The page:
US: virtual key to advance engagement
Virtual programming should be at the heart of internationalisation agendas at US universities, study abroad experts have said.
Speaking at the Institute of International Education’s Study Abroad at the Coronavirus Crossroads virtual panel discussion on May 20, senior director of Fellowships at George Mason University and NAFSA president, LaNitra Berger, said virtual international exchange had proved positive during the pandemic.
And the continued use of online and virtual options will be maintained beyond Covid-19, speakers suggested.
“At the end of the day, we’ve seen that virtual programming is an important part of comprehensive internationalisation,” Berger said. “And that’s really the goal… we want to be able to offer a variety of different programs at a variety of different levels.”
Berger noted that as leaders across the sector worked diligently to ensure the safety of students at home and abroad during the pandemic, the racial justice moment in the US was also on the forefront of the minds of many students and educators alike.
“During the pandemic, watching these events unfold and trying to make sense of the country we live in, and the world that we live in, I saw opportunity for us to use the moment to really probe some of these social inequalities… [and] to think about what study abroad may look like in the future,” said Berger.
Opportunities to participate in virtual international exchange and language immersion programs expanded during the pandemic, Berger asserted, highlighting many of the positive experiences students shared with her about their virtual programs.
As well, she underscored that although virtual programming often increases access for underserved populations, practitioners still need to ensure they are accessible to students with disabilities, chronic illnesses, difficulty with technology access, and those who must work multiple jobs to support themselves and their families.
Dan Davidson, president emeritus of the American Councils discussed an analysis of data on internationalisation during the pandemic in order to “provide empirical backup for what we’re learning in the large scale, high volume overseas immersion programs administered by American Council on behalf of the US government”.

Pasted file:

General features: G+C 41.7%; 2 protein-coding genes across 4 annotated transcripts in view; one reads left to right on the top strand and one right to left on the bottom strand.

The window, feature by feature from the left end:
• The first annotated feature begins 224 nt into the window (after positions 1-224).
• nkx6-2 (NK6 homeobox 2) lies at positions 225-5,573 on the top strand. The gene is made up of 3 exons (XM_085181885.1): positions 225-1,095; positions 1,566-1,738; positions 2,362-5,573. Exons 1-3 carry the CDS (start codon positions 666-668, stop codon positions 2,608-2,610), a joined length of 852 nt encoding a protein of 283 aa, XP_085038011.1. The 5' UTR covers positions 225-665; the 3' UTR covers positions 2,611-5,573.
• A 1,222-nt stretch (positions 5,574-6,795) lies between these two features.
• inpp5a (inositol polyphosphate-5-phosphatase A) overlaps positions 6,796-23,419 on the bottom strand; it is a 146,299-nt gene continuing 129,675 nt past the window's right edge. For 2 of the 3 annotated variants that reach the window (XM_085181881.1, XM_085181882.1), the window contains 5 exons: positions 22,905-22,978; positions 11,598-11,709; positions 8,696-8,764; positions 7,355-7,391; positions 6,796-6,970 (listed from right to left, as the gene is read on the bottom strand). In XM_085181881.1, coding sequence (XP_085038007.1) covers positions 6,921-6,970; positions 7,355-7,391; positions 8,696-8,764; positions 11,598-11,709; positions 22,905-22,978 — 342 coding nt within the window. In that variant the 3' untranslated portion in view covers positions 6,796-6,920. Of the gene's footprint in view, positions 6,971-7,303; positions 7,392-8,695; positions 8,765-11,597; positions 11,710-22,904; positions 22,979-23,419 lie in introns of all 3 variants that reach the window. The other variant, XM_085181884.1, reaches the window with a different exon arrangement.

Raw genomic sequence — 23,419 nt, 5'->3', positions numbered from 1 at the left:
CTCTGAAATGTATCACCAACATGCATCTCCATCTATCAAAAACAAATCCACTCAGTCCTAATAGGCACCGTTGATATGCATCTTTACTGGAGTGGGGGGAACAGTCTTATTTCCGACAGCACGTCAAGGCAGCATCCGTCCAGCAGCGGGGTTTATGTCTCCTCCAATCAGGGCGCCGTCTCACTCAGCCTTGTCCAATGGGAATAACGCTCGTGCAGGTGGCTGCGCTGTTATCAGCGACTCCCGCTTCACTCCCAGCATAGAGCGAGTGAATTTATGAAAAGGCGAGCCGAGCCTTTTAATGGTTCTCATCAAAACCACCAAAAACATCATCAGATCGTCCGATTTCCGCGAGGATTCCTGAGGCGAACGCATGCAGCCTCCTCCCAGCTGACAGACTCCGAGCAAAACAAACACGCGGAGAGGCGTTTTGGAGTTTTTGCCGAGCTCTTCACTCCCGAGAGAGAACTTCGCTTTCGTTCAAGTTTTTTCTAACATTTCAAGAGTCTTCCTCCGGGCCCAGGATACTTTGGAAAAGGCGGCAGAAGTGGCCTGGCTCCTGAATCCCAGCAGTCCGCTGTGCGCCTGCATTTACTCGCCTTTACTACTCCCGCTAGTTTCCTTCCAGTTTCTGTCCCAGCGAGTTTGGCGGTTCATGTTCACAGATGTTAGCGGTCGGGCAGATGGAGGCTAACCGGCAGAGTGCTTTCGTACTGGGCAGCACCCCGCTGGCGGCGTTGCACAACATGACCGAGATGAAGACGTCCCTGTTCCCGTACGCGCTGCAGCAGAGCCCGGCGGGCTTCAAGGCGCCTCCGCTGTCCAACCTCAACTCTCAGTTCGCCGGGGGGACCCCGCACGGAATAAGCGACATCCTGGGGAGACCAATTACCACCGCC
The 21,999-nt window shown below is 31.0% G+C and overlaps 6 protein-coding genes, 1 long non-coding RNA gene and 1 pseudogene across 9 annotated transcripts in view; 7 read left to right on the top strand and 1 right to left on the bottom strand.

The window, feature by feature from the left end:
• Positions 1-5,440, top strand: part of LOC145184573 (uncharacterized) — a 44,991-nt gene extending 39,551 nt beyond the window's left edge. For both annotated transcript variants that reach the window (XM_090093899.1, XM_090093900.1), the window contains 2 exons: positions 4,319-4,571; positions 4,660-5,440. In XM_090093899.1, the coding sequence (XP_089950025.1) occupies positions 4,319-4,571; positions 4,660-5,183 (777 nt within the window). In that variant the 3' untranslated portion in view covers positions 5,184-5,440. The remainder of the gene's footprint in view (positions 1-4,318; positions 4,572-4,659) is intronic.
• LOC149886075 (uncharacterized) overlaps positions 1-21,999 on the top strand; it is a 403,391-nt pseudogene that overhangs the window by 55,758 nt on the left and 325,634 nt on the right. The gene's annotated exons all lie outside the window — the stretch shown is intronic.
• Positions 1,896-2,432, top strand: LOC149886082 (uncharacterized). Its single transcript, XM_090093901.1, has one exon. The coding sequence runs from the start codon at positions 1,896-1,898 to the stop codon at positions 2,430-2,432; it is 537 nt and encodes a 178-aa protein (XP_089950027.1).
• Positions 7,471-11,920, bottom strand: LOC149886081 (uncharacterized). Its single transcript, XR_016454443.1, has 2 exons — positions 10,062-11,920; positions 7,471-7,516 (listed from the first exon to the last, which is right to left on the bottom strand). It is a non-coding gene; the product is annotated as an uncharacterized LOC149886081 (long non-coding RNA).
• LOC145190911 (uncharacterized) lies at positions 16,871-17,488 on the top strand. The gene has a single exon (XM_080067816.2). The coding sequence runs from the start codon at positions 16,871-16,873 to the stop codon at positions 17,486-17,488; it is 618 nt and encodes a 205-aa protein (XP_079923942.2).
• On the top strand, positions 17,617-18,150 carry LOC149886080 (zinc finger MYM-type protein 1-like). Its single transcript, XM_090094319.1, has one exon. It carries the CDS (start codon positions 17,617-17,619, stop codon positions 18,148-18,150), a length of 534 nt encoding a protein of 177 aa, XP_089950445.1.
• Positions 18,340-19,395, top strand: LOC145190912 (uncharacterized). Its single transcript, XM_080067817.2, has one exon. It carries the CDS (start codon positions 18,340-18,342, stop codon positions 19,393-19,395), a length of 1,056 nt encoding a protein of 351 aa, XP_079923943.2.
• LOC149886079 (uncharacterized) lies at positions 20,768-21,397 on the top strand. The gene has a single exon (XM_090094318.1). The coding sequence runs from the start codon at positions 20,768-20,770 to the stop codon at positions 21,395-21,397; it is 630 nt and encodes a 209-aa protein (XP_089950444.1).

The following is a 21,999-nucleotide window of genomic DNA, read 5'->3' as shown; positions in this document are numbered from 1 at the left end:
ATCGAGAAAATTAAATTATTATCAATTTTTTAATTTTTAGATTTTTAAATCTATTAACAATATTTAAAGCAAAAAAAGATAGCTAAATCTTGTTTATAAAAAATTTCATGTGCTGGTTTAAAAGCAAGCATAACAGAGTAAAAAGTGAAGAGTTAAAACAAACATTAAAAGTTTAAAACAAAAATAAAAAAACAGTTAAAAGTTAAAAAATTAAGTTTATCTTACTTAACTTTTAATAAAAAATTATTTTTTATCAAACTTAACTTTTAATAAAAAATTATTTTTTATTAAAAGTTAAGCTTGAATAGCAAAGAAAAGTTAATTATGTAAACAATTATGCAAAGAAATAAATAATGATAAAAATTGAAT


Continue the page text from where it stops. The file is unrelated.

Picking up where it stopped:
“These new opportunities can be immensely valuable for those who cannot travel abroad”
Davidson spoke about “time on task” in regard to the amount of time students spend using the target language during both in-person and online immersion programs. He said results often depend on the program model, delivery, duration, housing arrangements, and numerous other variables.
“It’s important to have realistic expectations about what the learning outcomes are for online learning…because these new opportunities can be immensely valuable for those who cannot travel abroad for health reasons or for employment or family [reasons],” Davidson proffered.
“This won’t be the last pandemic; this won’t be the last crisis,” Allan Goodman, CEO of IIE, encouraging the sector to ensure they have a “playbook” in which they have noted strategies and lessons learned.
“I want to make sure… all of you listening are developing playbooks. Don’t throw away the one you might have developed in the early days of Covid-19, but update it and cross-train people to use it.”
“We need to continue to use both [in-person and virtual international experiences] as ways to advance student engagement and participation in the field,” said Dawn Whitehead, vice president of the American Association of Colleges and Universities.